This year marks the 20th anniversary of the landmark 1998 legal settlement between the states and the tobacco companies, which required the companies to pay more than $200 billion over time as compensation for tobacco-related health care costs.
The report challenges states to do more to fight tobacco use – the nation’s No. 1 preventable cause of death – and to confront the growing epidemic of youth e-cigarette use in America. In Pennsylvania, 8.7 percent of high school students smoke cigarettes, while 11.3 percent use e-cigarettes. Tobacco use claims 22,000 Pennsylvania lives and costs the state $6.3 billion in health care bills annually.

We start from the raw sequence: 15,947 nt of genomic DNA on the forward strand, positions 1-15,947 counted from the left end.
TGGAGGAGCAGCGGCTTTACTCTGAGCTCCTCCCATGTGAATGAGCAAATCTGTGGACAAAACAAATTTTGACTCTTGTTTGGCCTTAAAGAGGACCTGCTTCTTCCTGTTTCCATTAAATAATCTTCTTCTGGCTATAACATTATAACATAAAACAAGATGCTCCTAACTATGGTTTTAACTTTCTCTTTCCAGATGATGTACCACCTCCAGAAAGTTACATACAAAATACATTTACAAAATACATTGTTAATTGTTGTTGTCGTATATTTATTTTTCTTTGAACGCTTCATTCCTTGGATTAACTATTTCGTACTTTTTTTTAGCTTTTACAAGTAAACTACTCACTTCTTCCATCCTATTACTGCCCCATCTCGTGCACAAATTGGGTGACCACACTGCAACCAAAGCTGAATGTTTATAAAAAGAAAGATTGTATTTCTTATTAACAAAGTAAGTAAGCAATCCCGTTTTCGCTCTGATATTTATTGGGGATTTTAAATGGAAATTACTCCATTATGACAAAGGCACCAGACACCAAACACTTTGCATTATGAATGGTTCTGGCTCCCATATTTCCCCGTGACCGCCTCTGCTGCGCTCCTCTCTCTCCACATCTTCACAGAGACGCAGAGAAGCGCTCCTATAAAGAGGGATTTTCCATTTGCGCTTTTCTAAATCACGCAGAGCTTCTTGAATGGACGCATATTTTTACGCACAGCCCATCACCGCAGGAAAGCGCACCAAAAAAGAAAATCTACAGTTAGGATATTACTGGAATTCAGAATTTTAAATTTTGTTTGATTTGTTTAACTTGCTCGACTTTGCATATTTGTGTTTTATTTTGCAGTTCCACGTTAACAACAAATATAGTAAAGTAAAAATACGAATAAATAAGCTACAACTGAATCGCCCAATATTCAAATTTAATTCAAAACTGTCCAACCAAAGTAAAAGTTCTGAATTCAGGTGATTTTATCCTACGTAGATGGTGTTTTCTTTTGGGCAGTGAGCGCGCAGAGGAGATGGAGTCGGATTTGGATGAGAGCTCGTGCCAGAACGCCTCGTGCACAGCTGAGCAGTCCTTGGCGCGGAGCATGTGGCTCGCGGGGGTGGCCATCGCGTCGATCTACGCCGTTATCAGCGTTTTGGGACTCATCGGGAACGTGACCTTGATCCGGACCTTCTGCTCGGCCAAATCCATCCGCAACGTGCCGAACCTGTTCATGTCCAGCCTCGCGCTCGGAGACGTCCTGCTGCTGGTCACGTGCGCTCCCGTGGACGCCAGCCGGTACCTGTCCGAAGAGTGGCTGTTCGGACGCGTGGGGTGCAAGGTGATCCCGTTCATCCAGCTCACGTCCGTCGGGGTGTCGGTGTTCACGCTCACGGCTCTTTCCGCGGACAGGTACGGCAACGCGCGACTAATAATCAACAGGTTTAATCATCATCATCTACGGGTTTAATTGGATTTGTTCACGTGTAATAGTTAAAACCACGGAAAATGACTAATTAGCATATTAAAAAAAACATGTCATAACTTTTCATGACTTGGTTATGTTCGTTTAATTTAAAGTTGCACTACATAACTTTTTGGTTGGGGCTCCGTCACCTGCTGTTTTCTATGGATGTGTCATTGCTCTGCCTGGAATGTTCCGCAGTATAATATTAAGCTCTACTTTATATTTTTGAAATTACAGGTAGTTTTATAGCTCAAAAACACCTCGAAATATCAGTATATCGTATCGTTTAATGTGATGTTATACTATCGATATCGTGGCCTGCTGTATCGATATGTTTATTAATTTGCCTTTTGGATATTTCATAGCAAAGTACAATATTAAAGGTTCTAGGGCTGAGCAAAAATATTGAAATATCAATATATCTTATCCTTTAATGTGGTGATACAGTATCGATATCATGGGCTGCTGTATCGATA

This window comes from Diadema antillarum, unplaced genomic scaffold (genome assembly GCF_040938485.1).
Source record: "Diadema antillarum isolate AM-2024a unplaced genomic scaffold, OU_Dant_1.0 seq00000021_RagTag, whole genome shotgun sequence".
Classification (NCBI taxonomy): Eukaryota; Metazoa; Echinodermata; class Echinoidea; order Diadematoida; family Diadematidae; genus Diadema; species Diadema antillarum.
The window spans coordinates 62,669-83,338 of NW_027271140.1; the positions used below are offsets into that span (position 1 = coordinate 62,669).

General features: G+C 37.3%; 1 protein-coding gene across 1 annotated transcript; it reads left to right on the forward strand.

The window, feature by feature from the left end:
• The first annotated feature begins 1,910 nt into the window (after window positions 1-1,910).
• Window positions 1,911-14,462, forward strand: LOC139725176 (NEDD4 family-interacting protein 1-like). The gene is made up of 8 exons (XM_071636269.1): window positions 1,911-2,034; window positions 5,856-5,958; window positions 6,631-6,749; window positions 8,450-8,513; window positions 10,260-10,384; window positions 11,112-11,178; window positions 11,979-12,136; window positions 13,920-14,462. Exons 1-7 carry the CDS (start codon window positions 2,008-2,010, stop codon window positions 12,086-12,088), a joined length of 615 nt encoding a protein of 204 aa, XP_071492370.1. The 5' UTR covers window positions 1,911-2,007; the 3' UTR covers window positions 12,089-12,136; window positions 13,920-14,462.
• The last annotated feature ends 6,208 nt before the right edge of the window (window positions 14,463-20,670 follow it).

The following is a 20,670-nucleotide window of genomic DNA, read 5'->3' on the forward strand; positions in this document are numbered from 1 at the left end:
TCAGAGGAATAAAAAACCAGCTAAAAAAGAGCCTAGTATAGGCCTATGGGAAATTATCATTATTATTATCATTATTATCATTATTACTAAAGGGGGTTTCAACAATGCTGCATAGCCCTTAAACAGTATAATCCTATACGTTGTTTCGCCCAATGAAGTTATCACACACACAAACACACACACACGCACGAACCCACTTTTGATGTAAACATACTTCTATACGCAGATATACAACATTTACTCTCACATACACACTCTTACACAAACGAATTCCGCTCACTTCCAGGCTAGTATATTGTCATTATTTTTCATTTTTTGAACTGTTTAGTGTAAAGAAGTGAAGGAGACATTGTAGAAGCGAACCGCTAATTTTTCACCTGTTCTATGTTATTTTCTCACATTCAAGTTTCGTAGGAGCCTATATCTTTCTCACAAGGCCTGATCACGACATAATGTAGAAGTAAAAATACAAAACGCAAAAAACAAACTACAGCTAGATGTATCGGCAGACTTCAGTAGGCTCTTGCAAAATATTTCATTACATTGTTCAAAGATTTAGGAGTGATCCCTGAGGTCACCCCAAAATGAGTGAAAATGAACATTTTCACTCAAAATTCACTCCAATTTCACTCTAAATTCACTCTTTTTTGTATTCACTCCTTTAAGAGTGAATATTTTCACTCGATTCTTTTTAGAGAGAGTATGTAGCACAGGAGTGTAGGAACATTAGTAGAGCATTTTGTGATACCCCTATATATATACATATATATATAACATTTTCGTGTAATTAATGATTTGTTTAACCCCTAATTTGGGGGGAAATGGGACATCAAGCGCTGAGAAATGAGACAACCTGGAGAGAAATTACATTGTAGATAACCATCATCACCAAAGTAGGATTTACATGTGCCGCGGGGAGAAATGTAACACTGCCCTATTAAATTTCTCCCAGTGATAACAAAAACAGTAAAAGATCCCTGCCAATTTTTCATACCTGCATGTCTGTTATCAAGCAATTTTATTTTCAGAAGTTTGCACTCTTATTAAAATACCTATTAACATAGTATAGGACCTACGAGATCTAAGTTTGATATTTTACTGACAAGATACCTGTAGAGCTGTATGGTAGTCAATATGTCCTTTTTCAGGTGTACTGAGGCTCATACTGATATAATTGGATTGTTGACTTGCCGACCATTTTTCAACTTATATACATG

This week Senator Mario Scavello (PA-40) released a co-sponsorship memo for Tobacco 21. He is actively looking for support in the Senate and plans to introduce legislation in the session starting in the new year. While PACT is still advising that advocates wait until the new year to start their legislative visits, if you have any connections with Senators you think might be interested in support please reach out to PACT and we are happy to connect them with Senator Scavello’s Office.
The CDC’s Office on Smoking and Health released an article in the Journal, Nicotine & Tobacco Research. Their study found that people living with mental health conditions are more likely to smoke cigarettes than people without these conditions, and are also likely to smoke more often, be more dependent on nicotine, have stronger withdrawal symptoms when trying to quit, and be overall less successful in quitting. This study shows that cigarette smokers with mental health conditions had increased quit attempts after reporting having seen the TV ad featuring Tips participant Rebecca, a former smoker living with depression.